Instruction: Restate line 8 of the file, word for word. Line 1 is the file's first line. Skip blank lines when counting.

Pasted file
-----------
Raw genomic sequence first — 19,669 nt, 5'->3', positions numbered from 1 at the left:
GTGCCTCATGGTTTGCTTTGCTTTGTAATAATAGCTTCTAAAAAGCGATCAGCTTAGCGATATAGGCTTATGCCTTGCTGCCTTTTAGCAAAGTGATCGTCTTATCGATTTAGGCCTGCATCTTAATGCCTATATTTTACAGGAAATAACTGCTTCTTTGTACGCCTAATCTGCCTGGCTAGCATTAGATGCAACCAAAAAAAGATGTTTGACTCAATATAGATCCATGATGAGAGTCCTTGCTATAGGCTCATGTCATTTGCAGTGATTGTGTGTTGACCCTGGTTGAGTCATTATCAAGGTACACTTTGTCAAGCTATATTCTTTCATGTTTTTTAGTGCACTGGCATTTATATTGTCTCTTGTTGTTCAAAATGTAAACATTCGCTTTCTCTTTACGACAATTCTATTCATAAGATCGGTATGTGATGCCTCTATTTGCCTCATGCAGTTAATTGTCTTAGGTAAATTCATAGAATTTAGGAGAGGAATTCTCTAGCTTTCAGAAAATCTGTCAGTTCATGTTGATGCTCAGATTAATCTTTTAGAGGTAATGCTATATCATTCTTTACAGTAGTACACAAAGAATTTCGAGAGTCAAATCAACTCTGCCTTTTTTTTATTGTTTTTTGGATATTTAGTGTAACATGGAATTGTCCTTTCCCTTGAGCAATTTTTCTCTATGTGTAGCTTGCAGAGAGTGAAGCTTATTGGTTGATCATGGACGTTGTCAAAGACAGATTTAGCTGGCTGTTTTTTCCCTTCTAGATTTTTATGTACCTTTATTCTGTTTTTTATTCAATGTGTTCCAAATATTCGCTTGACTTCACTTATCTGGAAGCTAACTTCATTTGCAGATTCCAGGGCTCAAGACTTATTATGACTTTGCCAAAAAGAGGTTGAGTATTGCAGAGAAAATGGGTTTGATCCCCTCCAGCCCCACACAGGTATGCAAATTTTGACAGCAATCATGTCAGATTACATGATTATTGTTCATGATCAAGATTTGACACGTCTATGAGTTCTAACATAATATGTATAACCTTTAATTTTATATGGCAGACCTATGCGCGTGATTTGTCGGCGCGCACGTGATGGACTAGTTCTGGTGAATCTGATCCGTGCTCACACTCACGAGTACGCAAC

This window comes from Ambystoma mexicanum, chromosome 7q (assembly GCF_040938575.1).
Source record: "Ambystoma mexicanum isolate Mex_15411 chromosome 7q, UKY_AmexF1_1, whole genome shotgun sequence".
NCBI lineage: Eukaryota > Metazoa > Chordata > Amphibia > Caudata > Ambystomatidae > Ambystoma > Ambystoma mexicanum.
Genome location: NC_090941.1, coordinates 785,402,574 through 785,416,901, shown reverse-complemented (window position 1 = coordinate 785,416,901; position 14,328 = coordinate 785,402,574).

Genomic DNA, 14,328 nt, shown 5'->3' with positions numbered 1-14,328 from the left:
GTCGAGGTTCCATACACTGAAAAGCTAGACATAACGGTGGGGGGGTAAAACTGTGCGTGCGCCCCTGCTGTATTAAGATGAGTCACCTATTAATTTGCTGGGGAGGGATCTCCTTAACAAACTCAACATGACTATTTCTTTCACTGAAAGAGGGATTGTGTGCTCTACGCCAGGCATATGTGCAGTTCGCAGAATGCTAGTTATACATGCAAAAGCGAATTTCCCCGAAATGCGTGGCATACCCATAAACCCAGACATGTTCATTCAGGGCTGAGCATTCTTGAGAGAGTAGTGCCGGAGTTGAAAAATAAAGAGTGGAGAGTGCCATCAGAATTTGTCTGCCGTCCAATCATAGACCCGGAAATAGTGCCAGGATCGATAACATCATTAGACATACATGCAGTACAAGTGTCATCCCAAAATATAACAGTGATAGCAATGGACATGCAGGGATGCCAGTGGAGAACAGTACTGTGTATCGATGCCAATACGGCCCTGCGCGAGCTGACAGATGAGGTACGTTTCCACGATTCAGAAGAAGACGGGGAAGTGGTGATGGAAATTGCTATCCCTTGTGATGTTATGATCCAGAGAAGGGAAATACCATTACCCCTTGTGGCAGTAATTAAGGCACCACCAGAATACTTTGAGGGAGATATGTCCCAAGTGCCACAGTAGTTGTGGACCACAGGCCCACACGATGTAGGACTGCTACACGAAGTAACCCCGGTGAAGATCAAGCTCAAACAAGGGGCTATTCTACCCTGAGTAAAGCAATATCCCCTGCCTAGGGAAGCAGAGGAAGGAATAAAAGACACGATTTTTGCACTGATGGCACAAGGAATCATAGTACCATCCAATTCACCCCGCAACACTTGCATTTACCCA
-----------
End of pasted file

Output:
GTCGAGGTTCCATACACTGAAAAGCTAGACATAACGGTGGGGGGGTAAAACTGTGCGTGCGCCCCTGCTGTATTAAGATGAGTCACCTATTAATTTGCTGGGGAGGGATCTCCTTAACAAACTCAACATGACTATTTCTTTCACTGAAAGAGGGATTGTGTGCTCTACGCCAGGCATATGTGCAGTTCGCAGAATGCTAGTTATACATGCAAAAGCGAATTTCCCCGAAATGCGTGGCATACCCATAAACCCAGACATGTTCATTCAGGGCTGAGCATTCTTGAGAGAGTAGTGCCGGAGTTGAAAAATAAAGAGTGGAGAGTGCCATCAGAATTTGTCTGCCGTCCAATCATAGACCCGGAAATAGTGCCAGGATCGATAACATCATTAGACATACATGCAGTACAAGTGTCATCCCAAAATATAACAGTGATAGCAATGGACATGCAGGGATGCCAGTGGAGAACAGTACTGTGTATCGATGCCAATACGGCCCTGCGCGAGCTGACAGATGAGGTACGTTTCCACGATTCAGAAGAAGACGGGGAAGTGGTGATGGAAATTGCTATCCCTTGTGATGTTATGATCCAGAGAAGGGAAATACCATTACCCCTTGTGGCAGTAATTAAGGCACCACCAGAATACTTTGAGGGAGATATGTCCCAAGTGCCACAGTAGTTGTGGACCACAGGCCCACACGATGTAGGACTGCTACACGAAGTAACCCCGGTGAAGATCAAGCTCAAACAAGGGGCTATTCTACCCTGAGTAAAGCAATATCCCCTGCCTAGGGAAGCAGAGGAAGGAATAAAAGACACGATTTTTGCACTGATGGCACAAGGAATCATAGTACCATCCAATTCACCCCGCAACACTTGCATTTACCCA